The company told Reuters in a statement that the hack originated when Apple workers attempted to visit a software developer’s website infected with malware.
The malware, designed to specifically target Macs by “exploiting a flaw in a version of Oracle Corp's Java software used as a plug-in on Web browsers” was also used to hack Facebook, the social media company revealed Friday.
"Apple has identified malware which infected a limited number of Mac systems through a vulnerability in the Java plug-in for browsers," the company said.
"The malware was employed in an attack against Apple and other companies, and was spread through a website for software developers."
Bloomberg, citing "two people familiar with the matter," reported later Tuesday that malware attacks are linked to an Eastern European gang of hackers that is trying steal company secrets.
The attack is part of the same series of invasions that also led to recently disclosed breaches at Facebook and Twitter, investigators working with the companies told Bloomberg. Apple was the first to discover the attack, one of the people said.
Investigators suspect the hackers are a criminal group based in Russia or Eastern Europe, and have tracked at least one server it used to a hosting company in the Ukraine. Other evidence, including the malware used in the attack, also suggest it is the work of cyber-criminals rather than state-sponsored espionage from China, two people with knowledge of the investigation said.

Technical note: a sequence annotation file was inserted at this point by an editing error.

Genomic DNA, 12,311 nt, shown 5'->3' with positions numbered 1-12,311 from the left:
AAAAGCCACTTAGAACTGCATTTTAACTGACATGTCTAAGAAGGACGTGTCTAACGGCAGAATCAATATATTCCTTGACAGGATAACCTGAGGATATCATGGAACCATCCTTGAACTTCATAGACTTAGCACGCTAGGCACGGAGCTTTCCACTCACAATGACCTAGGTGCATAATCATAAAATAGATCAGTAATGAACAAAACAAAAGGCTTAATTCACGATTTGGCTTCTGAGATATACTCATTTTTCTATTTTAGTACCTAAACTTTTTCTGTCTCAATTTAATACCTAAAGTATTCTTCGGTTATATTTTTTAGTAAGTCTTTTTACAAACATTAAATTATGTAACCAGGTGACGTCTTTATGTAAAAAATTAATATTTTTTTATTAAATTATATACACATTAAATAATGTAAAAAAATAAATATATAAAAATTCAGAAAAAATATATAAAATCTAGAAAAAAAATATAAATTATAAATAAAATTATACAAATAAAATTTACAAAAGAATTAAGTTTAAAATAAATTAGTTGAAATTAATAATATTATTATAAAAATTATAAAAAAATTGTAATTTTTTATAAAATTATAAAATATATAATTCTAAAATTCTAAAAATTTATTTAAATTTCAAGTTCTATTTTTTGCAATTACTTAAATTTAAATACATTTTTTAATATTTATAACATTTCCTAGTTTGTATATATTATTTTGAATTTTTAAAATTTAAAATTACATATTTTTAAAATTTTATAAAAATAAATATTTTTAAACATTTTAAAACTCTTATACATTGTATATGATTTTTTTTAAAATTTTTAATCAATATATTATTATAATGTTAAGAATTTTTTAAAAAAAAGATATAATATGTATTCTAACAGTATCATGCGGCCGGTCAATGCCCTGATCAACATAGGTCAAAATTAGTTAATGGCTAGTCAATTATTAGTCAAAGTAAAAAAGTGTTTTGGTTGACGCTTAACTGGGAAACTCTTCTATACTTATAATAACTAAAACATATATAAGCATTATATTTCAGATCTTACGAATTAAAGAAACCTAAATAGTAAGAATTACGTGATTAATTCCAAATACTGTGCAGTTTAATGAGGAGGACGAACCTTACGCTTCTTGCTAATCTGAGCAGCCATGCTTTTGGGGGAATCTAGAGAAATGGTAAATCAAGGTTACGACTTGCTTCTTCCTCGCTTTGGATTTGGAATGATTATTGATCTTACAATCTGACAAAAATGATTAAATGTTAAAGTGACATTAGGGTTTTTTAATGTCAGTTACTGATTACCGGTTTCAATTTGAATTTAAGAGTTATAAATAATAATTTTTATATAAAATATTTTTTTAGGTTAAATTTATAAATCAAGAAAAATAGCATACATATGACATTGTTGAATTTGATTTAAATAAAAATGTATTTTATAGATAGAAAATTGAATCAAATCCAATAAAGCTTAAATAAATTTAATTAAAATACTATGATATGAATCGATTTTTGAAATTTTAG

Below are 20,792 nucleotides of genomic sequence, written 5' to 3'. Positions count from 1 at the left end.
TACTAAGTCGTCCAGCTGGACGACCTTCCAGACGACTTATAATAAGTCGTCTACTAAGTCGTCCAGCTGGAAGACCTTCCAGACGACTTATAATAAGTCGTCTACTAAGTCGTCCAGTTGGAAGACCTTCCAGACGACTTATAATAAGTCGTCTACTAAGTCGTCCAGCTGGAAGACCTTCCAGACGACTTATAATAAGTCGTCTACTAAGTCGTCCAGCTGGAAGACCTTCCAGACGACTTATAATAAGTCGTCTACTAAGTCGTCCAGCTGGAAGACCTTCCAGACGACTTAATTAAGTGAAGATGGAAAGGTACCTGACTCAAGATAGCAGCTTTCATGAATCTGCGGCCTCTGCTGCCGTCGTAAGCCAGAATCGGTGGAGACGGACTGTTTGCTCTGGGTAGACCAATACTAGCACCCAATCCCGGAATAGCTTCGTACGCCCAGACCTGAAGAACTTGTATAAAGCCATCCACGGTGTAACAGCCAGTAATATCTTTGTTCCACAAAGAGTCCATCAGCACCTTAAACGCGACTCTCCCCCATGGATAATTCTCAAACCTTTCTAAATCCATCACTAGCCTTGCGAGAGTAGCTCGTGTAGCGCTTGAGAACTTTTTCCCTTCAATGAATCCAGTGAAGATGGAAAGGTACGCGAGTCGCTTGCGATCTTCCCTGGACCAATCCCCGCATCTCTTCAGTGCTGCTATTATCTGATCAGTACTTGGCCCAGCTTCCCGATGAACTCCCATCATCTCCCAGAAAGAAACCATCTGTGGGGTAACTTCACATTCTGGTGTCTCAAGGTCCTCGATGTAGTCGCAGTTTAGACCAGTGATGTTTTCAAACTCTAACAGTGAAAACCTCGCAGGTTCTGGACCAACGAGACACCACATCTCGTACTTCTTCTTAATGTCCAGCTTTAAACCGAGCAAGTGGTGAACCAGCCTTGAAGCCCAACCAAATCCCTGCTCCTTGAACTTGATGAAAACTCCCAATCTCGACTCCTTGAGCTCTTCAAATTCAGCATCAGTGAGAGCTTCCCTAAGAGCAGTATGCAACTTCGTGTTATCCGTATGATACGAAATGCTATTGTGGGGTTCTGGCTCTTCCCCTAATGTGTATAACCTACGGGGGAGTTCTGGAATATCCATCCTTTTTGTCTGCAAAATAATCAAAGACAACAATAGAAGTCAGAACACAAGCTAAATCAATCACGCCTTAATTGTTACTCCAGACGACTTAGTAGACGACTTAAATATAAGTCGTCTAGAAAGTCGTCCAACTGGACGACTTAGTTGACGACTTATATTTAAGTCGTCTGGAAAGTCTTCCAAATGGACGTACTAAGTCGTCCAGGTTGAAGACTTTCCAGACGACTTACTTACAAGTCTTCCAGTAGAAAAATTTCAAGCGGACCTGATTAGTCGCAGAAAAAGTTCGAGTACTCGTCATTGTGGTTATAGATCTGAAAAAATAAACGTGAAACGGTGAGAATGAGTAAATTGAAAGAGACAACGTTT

While Apple has not disclosed exactly how many companies have been affected, a person well-versed on the investigation said hundreds of companies have had their computers infected with the malware, according to Reuters.
"This is the first really big attack on Macs. Apple has more on its hands than the attack on itself," the source, who requested to remain anonymous, told Reuters.
Apple hardware has notably evaded the attention of hackers who tend to target PCs that run the Windows operating system; however, the criminal hackers are now taking the time to learn techniques of infiltrating the system.
"The only thing that was making it safe before is that nobody bothered to attack it. That goes away if somebody bothers to attack it," Charlie Milller, Apple security expert and co-author of the “Mac Hacker's Handbook,” told Reuters.
One newly adopted techniques in particular has hackers exploiting a flaw in Adobe Systems Inc.'s Flash software, Miller detailed.